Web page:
INFLATION

Don’t Be Fooled. In The Long Run, Inflation Cheats All But The Very Clever And The Very Rich

Ottawa argues that a policy of restraint will hurt most Canadians less than a continued rise in prices, As chairman of the Prices and Incomes Commission, Dr. John Young is charged with the job of preserving the value of our dollar. In this exclusive interview, he tells why his task is vital and how he’s tackling it

April 1 1970
INFLATION

Don’t Be Fooled. In The Long Run, Inflation Cheats All But The Very Clever And The Very Rich

Ottawa argues that a policy of restraint will hurt most Canadians less than a continued rise in prices, As chairman of the Prices and Incomes Commission, Dr. John Young is charged with the job of preserving the value of our dollar. In this exclusive interview, he tells why his task is vital and how he’s tackling it

April 1 1970

Don’t Be Fooled. In The Long Run, Inflation Cheats All But The Very Clever And The Very Rich

INFLATION

Ottawa argues that a policy of restraint will hurt most Canadians less than a continued rise in prices, As chairman of the Prices and Incomes Commission, Dr. John Young is charged with the job of preserving the value of our dollar. In this exclusive interview, he tells why his task is vital and how he’s tackling it

LAST JULY the federal government established a watchdog board on inflation, the Prices and Incomes Commission. The commission’s specific mandate: to recommend measures designed to achieve price stability and to encourage self-imposed restraint. In this article the chairman of the commission. Dr. John Y'oung. explains why the government feels such restraint is necessary by answering some basic questions about inflation. First:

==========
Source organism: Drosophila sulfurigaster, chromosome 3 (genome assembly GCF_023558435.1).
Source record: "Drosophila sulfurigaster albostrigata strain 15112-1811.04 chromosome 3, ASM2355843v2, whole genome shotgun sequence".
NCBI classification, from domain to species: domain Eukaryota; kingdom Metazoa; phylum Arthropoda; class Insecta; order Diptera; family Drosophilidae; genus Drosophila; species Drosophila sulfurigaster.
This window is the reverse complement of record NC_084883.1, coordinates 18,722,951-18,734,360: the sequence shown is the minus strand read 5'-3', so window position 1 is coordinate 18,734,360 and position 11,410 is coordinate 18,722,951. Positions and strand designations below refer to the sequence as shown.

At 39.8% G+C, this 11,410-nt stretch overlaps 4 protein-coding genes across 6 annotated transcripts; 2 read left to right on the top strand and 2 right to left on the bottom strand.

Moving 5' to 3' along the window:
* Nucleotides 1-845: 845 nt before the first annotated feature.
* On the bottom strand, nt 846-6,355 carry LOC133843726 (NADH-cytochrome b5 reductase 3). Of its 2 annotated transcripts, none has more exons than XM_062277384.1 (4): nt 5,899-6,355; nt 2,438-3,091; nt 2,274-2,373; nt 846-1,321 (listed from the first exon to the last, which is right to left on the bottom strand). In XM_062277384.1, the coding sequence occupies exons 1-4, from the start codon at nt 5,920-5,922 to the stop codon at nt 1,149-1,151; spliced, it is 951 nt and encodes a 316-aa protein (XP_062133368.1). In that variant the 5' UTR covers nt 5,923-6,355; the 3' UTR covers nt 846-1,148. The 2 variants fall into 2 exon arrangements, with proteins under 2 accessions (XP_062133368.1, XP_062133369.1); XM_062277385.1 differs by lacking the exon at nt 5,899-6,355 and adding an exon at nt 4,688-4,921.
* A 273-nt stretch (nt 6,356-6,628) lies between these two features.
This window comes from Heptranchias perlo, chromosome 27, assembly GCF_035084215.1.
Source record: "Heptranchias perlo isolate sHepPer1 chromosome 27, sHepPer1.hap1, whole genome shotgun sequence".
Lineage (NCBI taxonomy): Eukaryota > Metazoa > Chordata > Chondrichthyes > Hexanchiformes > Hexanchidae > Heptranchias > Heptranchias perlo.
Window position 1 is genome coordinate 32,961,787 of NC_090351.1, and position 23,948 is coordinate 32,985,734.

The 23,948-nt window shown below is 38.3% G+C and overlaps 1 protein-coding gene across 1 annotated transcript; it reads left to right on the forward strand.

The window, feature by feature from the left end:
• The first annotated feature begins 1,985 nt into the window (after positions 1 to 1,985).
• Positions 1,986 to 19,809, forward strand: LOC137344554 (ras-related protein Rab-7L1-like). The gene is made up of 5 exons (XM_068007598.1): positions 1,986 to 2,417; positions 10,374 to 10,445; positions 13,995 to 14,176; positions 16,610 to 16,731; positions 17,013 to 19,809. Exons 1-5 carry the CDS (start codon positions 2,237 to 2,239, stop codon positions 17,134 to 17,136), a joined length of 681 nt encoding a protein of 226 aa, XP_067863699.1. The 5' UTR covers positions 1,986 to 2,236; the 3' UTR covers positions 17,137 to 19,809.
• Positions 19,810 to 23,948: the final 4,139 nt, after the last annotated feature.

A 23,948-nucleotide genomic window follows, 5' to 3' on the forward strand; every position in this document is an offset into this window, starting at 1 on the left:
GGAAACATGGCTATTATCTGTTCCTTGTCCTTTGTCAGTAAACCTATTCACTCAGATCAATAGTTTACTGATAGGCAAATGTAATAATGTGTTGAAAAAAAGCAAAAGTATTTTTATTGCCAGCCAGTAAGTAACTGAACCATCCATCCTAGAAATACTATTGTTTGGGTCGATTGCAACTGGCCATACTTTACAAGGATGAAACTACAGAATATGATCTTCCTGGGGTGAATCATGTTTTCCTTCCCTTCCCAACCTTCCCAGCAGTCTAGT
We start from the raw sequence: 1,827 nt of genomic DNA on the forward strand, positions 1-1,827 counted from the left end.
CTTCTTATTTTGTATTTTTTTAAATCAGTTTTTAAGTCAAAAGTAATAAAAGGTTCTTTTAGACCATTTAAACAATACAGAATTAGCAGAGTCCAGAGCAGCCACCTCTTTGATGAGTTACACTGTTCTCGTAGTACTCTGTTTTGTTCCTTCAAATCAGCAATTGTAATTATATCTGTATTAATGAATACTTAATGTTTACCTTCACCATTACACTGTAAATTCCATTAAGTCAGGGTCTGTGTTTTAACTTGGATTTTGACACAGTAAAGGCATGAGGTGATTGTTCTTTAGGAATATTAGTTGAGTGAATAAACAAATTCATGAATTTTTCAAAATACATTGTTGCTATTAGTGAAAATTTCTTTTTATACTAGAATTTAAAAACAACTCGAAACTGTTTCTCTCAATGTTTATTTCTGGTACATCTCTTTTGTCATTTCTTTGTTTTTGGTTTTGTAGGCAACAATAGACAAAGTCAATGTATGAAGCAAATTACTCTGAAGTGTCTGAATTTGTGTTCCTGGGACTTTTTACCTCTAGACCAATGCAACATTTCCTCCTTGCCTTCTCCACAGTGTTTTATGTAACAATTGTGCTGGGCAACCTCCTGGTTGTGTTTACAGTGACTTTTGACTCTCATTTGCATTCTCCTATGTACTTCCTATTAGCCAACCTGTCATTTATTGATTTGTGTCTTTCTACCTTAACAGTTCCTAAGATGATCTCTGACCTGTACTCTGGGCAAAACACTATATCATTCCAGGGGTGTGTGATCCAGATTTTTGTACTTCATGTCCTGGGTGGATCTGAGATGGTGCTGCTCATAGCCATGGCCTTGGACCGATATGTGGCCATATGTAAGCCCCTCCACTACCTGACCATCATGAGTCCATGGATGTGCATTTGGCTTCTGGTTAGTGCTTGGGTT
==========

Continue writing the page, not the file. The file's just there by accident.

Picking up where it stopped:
Question: What is inflation?

Answer: The word "inflation” can be used to refer to a number of different situations, but in Canada today it is merely a shorthand way of describing a rapid and general rise in prices and thus a decline in the purchasing power of the dollar.

Question: How bad is the present inflation?

Answer: It is the worst since the Korean war and, if the past few years can be described as peacetime, it is one of the most severe and protracted peacetime inflations in Canada's history.

Question: Doesn’t inflation help to keep up employment and make the country prosperous?

Answer: Yes, in the short run. before people catch on to the fact that prices are rising, we can get some extra growth in the economy as inflation develops. We get this, of course, at the expense of those who are not quick enough or powerful enough to protect themselves against a decline in the value of money.